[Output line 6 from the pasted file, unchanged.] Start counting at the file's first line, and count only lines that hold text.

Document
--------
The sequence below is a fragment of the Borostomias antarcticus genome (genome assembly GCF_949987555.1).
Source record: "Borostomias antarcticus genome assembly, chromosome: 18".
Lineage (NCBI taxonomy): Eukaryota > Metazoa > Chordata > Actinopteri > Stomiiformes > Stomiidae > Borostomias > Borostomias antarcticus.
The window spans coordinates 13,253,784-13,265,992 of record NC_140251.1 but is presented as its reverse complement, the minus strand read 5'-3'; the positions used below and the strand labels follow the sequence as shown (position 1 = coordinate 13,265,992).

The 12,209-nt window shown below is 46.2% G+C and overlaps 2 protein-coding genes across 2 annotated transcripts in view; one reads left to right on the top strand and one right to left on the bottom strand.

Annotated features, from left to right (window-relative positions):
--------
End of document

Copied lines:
Annotated features, from left to right (window-relative positions):